Punk rock is known for many things, but restraint is not one of them. It is a musical movement that began in the mid-1970s, and was a reaction to the disingenuousness that was perceived to be part of popular culture. Punk music was intended to paint a picture of how the world actually was, instead of how the culture wished it was. A desire for authenticity was a large part of the punk movement, and this was reflected in many punk recordings, which often included false starts and conversations between band members.
One thing that punk music inherited from its predecessor, rock 'n roll, was a love of excess. Drug use and sexual promiscuity were a very large part of both cultures. Just as rock music and punk music were reactions to things that they felt were wrong in the culture around them, a subculture of punk music was born in the early 1980s. This subculture came to be known as Straight Edge.
The Straight Edge movement was known for its core ideals of rejecting illegal drugs, alcohol, and promiscuous sex. As the Straight Edge movement evolved, it began to change and other ideals were added to these core ideals. In the 1990s, those who were particularly vocal about Straight Edge and its ideals added vegetarianism, and eventually veganism to the lifestyle.
As the 1990s progressed, some bands from the Straight Edge movement formed what came to be known as the Hardline movement. Hardliners took the ideals of Straight Edge even further. Sex was discouraged for any purpose but procreation. Hardliners tried to avoid items that were produced via exploitative practices in the third world, like coffee and chocolate.
One thing that is extremely interesting about the Hardline movement is its pedigree. Rock music was seen as rebellious and edgy when it was first created in the 1950s. Due to perceived deficiencies in rock music, punk was created. As punk evolved, its deficiencies caused Straight Edge. Straight Edge, in turn, was not perceived as being enough, so Hardliners came into being. The Hardliners had a great deal in common with the main ideals of mainstream 1950s America, yet for completely different reasons. One thing that was very different, however, was the willingness of those in the Straight Edge and Hardline movements to use violence to support their ideals.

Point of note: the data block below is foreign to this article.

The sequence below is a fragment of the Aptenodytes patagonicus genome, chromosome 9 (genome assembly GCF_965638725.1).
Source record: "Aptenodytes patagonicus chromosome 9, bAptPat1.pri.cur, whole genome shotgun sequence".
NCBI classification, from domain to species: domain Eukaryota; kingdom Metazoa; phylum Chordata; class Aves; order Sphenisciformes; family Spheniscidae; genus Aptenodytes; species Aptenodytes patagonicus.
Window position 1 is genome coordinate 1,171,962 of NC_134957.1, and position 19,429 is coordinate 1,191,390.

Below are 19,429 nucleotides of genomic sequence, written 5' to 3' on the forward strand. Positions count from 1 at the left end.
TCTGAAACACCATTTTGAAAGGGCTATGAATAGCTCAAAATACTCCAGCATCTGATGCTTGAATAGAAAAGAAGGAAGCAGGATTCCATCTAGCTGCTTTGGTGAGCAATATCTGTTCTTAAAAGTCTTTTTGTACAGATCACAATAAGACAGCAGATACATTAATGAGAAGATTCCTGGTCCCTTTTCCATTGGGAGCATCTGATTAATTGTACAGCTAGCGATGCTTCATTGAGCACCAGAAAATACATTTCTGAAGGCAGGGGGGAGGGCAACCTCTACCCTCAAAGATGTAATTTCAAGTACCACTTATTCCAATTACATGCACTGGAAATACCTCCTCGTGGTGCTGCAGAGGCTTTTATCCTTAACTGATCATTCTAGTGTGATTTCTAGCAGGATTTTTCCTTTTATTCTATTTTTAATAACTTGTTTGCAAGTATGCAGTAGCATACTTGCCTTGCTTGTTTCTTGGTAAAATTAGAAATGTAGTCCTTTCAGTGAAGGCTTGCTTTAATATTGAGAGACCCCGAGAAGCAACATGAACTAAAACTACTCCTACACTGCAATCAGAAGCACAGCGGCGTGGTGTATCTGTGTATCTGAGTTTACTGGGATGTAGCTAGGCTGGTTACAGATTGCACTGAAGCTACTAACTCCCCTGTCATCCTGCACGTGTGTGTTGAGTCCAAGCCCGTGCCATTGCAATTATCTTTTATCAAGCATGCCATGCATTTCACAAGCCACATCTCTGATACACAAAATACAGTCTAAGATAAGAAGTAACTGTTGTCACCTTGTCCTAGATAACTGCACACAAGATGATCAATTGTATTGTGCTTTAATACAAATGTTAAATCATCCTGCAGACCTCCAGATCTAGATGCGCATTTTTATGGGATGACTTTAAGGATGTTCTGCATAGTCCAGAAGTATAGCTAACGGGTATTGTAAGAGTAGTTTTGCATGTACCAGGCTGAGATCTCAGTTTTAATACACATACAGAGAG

As the Straight Edge movement matured, its bands became more tolerant of other punk bands that were not Straight Edge. At one point, it was common for Straight Edge bands to play exclusively with other Straight Edge bands, because they espoused the same ideals, and there was less of a chance that violence would occur.
One of the most well-known symbols of the Straight Edge movement is the letter X. Its usage began when a young punk band was signed to play at a club. When the band arrived, it was discovered that each band member was under the legal drinking age, and could not be admitted to the club. To get around this, the club's management wrote a large X on the backs of the band members' hands to indicate that they should not be served alcohol. The idea eventually spread as a way to allow Straight Edge fans access to Straight Edge concerts that took place in establishments that served alcohol. Eventually, the X became a symbol of the Straight Edge movement, and a simple way for people living the Straight Edge lifestyle to identify themselves.
Straight Edge is both a musical style and a lifestyle choice. It is intriguing, to say the least.